A cruel irony of life here is that Ticino – whose population barely touches 350,000 – suffers Switzerland’s highest unemployment rates even while its service industries thrive, staffed by Italians and paid for by thousands of German and Swiss-German tourists and second-home owners. As an ethnic and linguistic minority of eight percent in their own country, and nothing more than a quaint irrelevance to the urban hotshots of Milan next door, the Ticinesi constantly have to struggle to get their voices heard.

“We are Italian for fun, but Swiss for work,” Marie-Lise told me in Lugano. “My daddy came here from Italy to build houses, and so I became Swiss as a little girl.”

She looks in her early sixties.

“Everything has changed in the last five years, since the economic crash. Ticino is seeking stability. We’re hoping the next five years, things will settle. The frontalieri are welcome – but it’s just too much. Every morning the roads are full, the streets, the trains, everywhere. But the young people here have no jobs.”

Switzerland struggles constantly with immigration. The big cities on the borders – Geneva, Basel, Zurich – are more diverse than you might expect, though not as harmonious as they look. Right-wing opinion, much of it originating from deeply conservative rural communities of inner Switzerland, tends to lead national debate. Anti-immigrant initiatives and minaret bans are the result, with social tensions in the cities often inflamed by demagoguery and prejudice.

But nowhere are Switzerland’s divisions less obvious than in Ticino – economically depressed, so hosting many fewer migrants from outside, and culturally virtually indistinguishable from the places across the border.

But not completely indistinguishable. Ponte Tresa is a small town, where you can – in my case, literally – taste the differences, but it’s harder to identify what’s going on in the cities. Something makes Como unequivocally Italian, and Lugano unequivocally Swiss. I’ve spent years, on and off, crossing and recrossing this border trying to work out what. It goes deep.

The city of Lugano is wealthier, certainly, but it also lacks the remnants of Fascist and post-Fascist urban design you see in Como. One way to tell which side of the border you’re on is by the extent and type of new building, and by the upkeep of older buildings: Italy – not just Como – crumbles under the weight of history and poor urban planning, while Ticino has a reputation for world-class contemporary architecture.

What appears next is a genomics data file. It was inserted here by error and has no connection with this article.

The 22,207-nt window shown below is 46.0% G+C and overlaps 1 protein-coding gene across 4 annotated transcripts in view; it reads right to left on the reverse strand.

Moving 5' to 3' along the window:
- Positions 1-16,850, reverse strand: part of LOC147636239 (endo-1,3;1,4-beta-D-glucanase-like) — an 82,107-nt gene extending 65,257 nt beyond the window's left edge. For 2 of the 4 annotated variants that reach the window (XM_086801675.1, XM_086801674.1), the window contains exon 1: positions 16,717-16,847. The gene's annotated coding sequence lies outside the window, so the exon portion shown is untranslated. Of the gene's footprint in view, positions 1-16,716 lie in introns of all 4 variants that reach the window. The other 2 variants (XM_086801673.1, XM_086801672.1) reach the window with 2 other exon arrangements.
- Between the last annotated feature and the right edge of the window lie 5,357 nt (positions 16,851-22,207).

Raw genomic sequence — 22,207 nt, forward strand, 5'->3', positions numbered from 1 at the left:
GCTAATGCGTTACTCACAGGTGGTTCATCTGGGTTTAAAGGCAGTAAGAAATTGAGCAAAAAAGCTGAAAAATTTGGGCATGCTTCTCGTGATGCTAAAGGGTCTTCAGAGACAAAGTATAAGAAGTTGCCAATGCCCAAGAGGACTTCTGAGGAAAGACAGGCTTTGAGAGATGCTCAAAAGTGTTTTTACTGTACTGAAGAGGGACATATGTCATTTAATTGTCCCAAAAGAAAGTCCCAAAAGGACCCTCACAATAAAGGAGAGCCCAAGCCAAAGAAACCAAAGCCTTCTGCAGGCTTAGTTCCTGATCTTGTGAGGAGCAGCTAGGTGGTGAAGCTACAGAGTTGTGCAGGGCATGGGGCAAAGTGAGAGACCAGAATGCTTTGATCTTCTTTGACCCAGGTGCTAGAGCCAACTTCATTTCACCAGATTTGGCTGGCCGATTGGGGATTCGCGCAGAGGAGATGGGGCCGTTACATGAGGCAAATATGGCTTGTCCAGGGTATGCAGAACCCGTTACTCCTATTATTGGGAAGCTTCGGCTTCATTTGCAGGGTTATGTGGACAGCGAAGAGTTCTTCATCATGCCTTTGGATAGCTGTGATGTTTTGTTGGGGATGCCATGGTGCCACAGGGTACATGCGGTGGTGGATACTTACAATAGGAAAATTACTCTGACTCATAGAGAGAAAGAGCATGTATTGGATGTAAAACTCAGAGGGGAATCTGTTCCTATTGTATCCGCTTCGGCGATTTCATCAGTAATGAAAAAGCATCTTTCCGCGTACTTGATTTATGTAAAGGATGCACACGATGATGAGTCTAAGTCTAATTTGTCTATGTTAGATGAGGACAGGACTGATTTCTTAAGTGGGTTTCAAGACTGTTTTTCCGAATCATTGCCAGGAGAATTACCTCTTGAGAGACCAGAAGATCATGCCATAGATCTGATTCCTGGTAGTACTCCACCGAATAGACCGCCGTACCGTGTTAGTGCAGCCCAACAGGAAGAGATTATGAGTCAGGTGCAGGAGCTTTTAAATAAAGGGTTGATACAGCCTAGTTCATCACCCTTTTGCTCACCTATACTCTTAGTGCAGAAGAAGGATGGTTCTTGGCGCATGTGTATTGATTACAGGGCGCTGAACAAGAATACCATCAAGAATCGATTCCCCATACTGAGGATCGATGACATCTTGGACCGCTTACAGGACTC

Como is marked by modernism. In Lugano modernism is hardly discernible at all.

The food on Lake Como is classic Lombard stuff – missoltini (dried fish), polenta, pizzoccheri (buckwheat tagliatelle). Lugano’s cooking is all rich dressings, cured meats and Alpine cheeses: the influence of the mountains.

In art and architecture, the impact of the Italian Renaissance did seep northwards: Florentine designers were building castles in Ticino as early as 1479, and Bernardino Luini, a protégé of Leonardo da Vinci, left exquisite frescoes – but from then until the turn of the 20th century, and particularly with the rise of tourism, Lake Como gained fame among Europe’s nobility as a countryside hideaway (as it had been under the Romans millennia before). Baroque and Neoclassical villas went up by the dozen.

Two thousand years ago Lake Como was Julius Caesar and Pliny. Today it’s George Clooney and Ronaldinho.

By contrast, Lugano was always tangential, under continuous occupation by a trans-Alpine German-speaking army. Even after liberation, it merely became an appendage to a poor, perpetually unstable, minor mountain republic. For the rich and powerful of 19th-century Europe, Switzerland was significant only as somewhere to pass through. And even in the 20th century, with the attraction of secret banking, they came quietly, living isolated lives, fearing attention.

Lugano’s history is revolutionary. Como’s is authoritarian.

Every time I go, I play these kinds of games in my mind.

* * *

Visible across the lake from Lugano’s waterfront, dwarfed by the towering heights of Monte Sighignola, Campione d’Italia is one of those places travel writers love. The village – for that’s all it is, even though it’s now extremely rich, thanks in part to a giant casino on the waterfront – opted out of Ticino’s independence campaign in 1798 and so remained Italian when all around it became Swiss. To this day it forms an enclave of Italian territory inside Switzerland.

Campione is administered as part of the Provincia di Como, but uses Swiss francs rather than euros (and it’s a good place for a meal, since restaurant prices are much lower than in Lugano). The police are Italian, but they drive around in cars with Swiss plates. Switzerland runs the phones but Italy handles the mail.

There is no passport control. Cut off on two sides by almost sheer mountain cliffs, Campione has only two ways in: by a minor road along the lake, or by boat from open water. Plans, a generation ago, to build a cable car linking the village to the summit of Sighignola, a thousand metres almost directly overhead in Italian territory, came to nothing. Up on the mountain-top, in front of a stupendous view across the lake-threaded foothills of the Alps, you can slap the hulks of concrete pylons for the cable car line, planted in the bedrock before the money or the enthusiasm ran out.

Lugano’s cafes, ringing the Piazza della Riforma (such a giveaway), are Swiss. Why? I’m not quite sure.

Down in Campione on Piazza Roma (ha!), the lakefront cafes are definitely Italian. Why? I can’t quite say.

Cappuccino time.